One of the goals of my Peace Corps service was to experience and participate in as many of the Macedonian traditions as possible. The month of January was filled with events and celebrations – more than I thought possible. Most of the January holidays and celebrations are centered around the Macedonian Orthodox Church, which celebrates Christmas on January 7th. Christmas festivities began late in the evening on January 5th, the night before Christmas Eve (known as Kolede). The villagers lit the traditional Kolede bonfire, and people from around the community gathered around the bonfire. Live Macedonian folk music filled the air, warm rakija was passed around, and I enjoyed this night out with my host dad and his friends. I was told the bonfire represented the ‘warmth of the cave where Jesus was born near Bethlehem.’ Of course, this took several attempts on my Google Translate App and help from those who knew a bit more English. The fires went on late into the night.

Christmas Eve is known as Badnik, which started bright and early. After the previous night at the Kolede bonfires with my host dad and friends, a mid-morning start would have been appreciated. Badnik began with children from the village going door to door singing songs. Unfortunately, I was unaware of this tradition and awoke to the noise of what I thought were battle drums outside my window. I went downstairs to see children from the area singing carols. In return, my host family gave them chestnuts, oranges, and coins.

         Later that day, my host family prepared a wonderful dinner, but no meat was served at this meal. The dinner consisted of several foods and beverages I had never tried, such as Компот (or kompot), which is diced and mixed fruits made into tea. We also had Зелник (or zelneek), a multi-layered bread carefully stuffed with either leeks or walnuts. Perhaps the most interesting item was Јува (or Yuva ), and the literal translation is cabbage water. The Зелник and Компот are some of the best traditional-style dishes I have had so far. As for the Јува, I can promise you I will never be drinking that again. I was told it is very high in Vitamin C, and I should have known something was up when my host family snickered a little while pouring me a glass. I can still smell it when I think about it and feel a little nauseous. 😣. The meal also consisted of a bread dish called Бадникова лебче that usually has a coin inside. The bread is broken apart and given to people around the table. I was told that the person who gets the coin receives good luck for the rest of the year. I was a bit worried I might be headed to the dentist if I got the coin, but I didn’t – maybe next year 😀.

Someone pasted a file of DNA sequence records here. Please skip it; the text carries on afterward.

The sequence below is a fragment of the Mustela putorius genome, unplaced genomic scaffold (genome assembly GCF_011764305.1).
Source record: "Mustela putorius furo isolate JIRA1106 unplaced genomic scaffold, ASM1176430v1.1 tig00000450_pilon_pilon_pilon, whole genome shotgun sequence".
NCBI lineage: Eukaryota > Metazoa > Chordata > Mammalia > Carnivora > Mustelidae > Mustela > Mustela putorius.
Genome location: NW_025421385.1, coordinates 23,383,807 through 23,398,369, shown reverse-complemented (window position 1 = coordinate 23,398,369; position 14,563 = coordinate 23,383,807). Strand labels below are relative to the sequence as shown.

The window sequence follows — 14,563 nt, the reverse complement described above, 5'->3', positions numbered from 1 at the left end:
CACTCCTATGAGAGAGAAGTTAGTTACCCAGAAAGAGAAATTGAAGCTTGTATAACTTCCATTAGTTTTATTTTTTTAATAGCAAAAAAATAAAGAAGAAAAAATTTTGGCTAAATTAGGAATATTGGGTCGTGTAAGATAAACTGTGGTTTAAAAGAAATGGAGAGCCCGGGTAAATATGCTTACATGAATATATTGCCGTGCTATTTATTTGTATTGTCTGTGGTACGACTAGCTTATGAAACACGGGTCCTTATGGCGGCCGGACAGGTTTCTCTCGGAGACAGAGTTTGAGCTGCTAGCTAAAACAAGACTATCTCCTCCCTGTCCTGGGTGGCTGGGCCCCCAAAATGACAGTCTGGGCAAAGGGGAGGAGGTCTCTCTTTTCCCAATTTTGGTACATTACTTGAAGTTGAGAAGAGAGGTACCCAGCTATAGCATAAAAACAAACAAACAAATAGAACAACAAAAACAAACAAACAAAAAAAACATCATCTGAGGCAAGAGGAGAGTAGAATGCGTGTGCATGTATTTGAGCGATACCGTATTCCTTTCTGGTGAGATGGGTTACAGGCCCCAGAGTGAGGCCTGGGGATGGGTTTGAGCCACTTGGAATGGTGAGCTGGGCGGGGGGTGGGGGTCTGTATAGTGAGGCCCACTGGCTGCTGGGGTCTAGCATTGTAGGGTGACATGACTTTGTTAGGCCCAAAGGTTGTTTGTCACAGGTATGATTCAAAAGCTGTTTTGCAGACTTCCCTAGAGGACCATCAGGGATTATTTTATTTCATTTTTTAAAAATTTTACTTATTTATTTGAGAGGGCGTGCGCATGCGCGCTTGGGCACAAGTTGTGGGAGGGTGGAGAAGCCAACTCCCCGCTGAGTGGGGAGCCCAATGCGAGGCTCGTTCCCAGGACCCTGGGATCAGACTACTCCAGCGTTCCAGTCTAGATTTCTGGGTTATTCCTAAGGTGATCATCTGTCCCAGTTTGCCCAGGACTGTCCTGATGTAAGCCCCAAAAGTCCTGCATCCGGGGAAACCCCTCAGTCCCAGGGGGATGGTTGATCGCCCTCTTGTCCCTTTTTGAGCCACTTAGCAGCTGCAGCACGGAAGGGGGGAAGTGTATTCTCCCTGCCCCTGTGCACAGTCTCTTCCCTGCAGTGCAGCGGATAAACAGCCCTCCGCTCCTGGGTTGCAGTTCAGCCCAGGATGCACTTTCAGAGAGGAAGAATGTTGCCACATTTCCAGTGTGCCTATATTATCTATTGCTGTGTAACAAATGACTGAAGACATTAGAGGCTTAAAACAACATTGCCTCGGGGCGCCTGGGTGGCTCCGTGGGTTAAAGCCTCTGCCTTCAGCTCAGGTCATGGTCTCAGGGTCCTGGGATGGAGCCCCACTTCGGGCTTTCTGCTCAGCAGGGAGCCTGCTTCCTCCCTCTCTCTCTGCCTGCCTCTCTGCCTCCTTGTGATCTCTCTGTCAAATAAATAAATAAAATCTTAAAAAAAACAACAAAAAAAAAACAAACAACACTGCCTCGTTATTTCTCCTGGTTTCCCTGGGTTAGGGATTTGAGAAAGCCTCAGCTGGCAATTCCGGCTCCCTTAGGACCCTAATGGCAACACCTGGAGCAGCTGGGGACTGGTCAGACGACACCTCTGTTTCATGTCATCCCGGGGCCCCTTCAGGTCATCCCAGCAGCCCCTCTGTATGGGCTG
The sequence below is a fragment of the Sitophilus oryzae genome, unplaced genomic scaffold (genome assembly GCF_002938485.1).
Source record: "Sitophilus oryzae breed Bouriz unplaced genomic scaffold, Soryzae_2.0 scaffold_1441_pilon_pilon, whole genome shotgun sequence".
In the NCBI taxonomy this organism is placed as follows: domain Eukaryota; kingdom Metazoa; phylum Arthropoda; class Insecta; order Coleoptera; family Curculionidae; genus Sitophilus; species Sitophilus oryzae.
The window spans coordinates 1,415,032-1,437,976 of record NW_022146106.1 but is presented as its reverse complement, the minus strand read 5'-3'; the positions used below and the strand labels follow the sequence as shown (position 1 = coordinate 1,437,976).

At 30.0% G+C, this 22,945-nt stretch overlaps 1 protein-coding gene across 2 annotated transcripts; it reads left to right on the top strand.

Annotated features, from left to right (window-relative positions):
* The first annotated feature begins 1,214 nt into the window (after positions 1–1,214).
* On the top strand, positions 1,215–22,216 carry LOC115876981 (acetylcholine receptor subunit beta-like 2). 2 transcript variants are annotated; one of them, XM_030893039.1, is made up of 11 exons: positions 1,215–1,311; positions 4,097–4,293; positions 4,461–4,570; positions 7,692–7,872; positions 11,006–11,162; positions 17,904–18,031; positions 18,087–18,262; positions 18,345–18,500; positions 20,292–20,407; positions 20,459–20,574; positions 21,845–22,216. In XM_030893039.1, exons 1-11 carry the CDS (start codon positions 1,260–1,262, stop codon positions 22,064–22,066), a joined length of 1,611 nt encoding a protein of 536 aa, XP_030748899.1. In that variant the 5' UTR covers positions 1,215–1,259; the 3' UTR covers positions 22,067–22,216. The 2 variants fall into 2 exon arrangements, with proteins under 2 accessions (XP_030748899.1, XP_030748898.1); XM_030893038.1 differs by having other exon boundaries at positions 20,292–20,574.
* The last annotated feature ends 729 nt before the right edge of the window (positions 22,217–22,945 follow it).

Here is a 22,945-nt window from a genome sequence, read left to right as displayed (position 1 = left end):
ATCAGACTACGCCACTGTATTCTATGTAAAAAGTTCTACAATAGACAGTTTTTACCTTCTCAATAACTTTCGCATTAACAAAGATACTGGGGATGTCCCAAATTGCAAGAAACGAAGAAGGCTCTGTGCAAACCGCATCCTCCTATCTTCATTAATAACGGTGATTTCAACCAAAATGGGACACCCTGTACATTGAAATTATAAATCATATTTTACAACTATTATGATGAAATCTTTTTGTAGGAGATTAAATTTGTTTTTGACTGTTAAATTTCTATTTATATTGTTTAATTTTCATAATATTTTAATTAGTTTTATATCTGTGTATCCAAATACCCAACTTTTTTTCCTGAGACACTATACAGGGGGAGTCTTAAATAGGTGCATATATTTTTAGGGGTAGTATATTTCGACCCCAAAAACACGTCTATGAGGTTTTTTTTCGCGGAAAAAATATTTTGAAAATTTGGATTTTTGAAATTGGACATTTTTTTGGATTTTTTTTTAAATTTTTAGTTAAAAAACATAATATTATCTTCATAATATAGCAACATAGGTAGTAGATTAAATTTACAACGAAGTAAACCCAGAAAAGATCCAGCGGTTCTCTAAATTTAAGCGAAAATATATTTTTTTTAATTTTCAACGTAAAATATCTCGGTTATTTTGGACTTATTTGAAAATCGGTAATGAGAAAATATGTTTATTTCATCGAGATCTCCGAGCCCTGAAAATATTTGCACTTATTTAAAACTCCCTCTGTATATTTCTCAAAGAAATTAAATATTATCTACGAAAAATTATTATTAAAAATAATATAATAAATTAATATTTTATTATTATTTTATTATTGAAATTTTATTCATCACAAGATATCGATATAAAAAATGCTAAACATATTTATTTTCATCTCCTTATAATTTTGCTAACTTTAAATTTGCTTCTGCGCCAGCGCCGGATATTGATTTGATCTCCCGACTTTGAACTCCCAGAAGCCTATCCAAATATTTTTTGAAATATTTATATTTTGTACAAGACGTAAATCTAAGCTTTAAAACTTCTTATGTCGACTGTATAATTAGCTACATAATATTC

On January 7th, we celebrated Божик (Christmas Day), and I had a delicious lunch with my host family. This feast incorporated traditional dishes such as pork, chicken, cheeses, salads, homemade bread, dates, walnuts, figs, and cake! It was a great meal and pleasant to spend with my host family. We spent the rest of the day visiting with friends from the area. The traditional Macedonian Christmas greetings are Христос се роди (Christ is born) and Навистина се роди (He is truly born), and Среќен Божиќ (Happy/Merry Christmas). We used these greetings over and over throughout the holiday upon arriving somewhere or passing people in the street.

         The final traditional Orthodox holiday I witnessed occurred on January 19th and is called Vodici. Vodici (also known as the baptism of Jesus Christ or Epiphany Day) represents the day St. John the Baptist baptized Jesus. To celebrate this day, a friend invited me to watch the celebration in the town of Kochani. Upon arrival, we followed the crowd to the river running through the town center. There were thousands of villagers lining both sides of the river. The event was started by the local Orthodox priest, who blessed a wooden cross and threw it into the center of the river. Men from both sides of the river jumped in the cold water and swam to the cross. The person who first grabs the cross is said to receive good health and luck for the rest of the year. After drying off, the person goes door to door around the area to receive gifts from the villagers. I was told that this icy river plunge takes place all across the country. Next year I will bring my swimsuit.   

These long-standing Orthodox traditions were meaningful to experience with my host family and friends, and I look forward to more celebrations in this extraordinary country. In other news, we started school after a short delay because of a heating fuel shortage. My classes in the different schools are going very well, and I will have another update about teaching soon. In the meantime,… До следниот пат (Until next time)!

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